I’m not sure that’s true–at least not outwardly.
I’ve been a designer, brand strategist and agency owner for quite some time (2 years since I could comfortably call myself a ‘proprietor’). So one would think that I’d have it all figured out when it comes to authenticity and standing out. But then again, one could (and would) be wrong.
I’m also a former basic brand. Guilty as charged. (“Hi, I’m Erik and I’m a basic brand.” Your turn: “Hi, Erik”.)
In 2020, I went through an upheaval of sorts. A dear colleague of mine, who hadn’t known me very well personally at the time, over many conversations began unearthing things about my personality; things that she was astounded to learn. For instance: I’ve had a love for classic monsters since I was 7 years old and I’ve got a thing for taxidermy. Morbidity swoons me, what can I say.
In comparing me to the brand that I had devised for myself, then called CAKE; a bright and cheery identity which focused on helping solopreneurs DIY their own brand, she became overtly appalled. She could not fathom how I’d bulldozed past these far more intriguing bits of my psyche in favor of this false face.
To be honest, it had never consciously occurred to me. In fact, I prided myself on being the chameleon; blending in so my clients could be the ones to stand out. I had been be vehemently, ruthlessly against using myself as the face of my company, let alone make it like me in the least. That would have been too easy, too egomaniacal. The thought made me cringy all over.
After denying the idea and some generous prodding on her part, I eventually came around. She pulled out of me (through my grumbling) the pieces that formed the now version of my agency–Uncommon Crowd.
Amazingly, the most unexpected thing happened. I was finally able to find some truth in what I was peddling, making it so much easier and more enjoyable than I’d ever experienced. And I began making more sales–without even trying. In attempting to produce not only a product/service but a look and feel that I thought everyone wanted from me (and hiding myself in the process), I was both denying myself joy and limiting my sales potential because I was actually selling something I didn’t fully believe in.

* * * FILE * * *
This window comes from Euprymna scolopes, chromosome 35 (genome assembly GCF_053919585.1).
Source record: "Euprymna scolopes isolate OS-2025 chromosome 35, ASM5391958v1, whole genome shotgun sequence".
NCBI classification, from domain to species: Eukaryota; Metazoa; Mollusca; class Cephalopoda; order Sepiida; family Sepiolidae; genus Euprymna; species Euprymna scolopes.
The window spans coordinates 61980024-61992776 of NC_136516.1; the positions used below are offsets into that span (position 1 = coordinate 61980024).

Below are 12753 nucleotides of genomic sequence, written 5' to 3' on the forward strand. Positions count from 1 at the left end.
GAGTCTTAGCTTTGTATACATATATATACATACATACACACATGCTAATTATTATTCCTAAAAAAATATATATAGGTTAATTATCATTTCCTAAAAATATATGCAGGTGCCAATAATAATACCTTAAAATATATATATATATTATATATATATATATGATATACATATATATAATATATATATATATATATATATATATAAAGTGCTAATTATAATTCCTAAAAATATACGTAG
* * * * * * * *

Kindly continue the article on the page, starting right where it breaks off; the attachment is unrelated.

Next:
Fast forward–the struggle isn’t real. I used to worry and fret and whine over what packages I offered, who would want them and how to get them interested. Now I just do. I just make. Of course there are challenges; I wouldn’t be running a business if there weren’t. But they’re no longer about direction or truth. I don’t have to guess anymore. I just know.
It’s easy to fall into this trap of sameness and self-repression; to convince yourself it's better to be the chameleon. I know because as you’ve just been informed, it happened to me, but also more unequivocally due to the ever present need to fit in (thank you social media). Nearly involuntarily, we are bombarded daily by a state of existence that rivals that of middle school. But this too is a falsehood; it is quite the opposite.
Different is the answer. Individuality has always been the key.
If you know anything about the brain, you know its main purpose hinges on survival; keeping us alive. It also has a hard time forgetting after its been told the same thing day in and day out. It latches on and forces us to operate under the pretenses we create for ourselves until we consciously stop the merry-go-round and politely tell it to fuck off.
And you do have to tell it. Scream it, if you must.
To have true growth in yourself and your company, you have to sluff off the nonsense; that fear of rejection, vulnerability and different.
The truth is, we’re far more interesting, ingenious, and intriguing than we ever give ourselves credit for. And credit, believe me, is due.
Trust me, it won’t hurt as bad as you think. And besides, who the hell wants to be basic anyway?
While the mainstream use of Artificial Intelligence has been brewing for some time, a recent crop up of A.I. design and messaging platforms is stirring the online pot in a big way.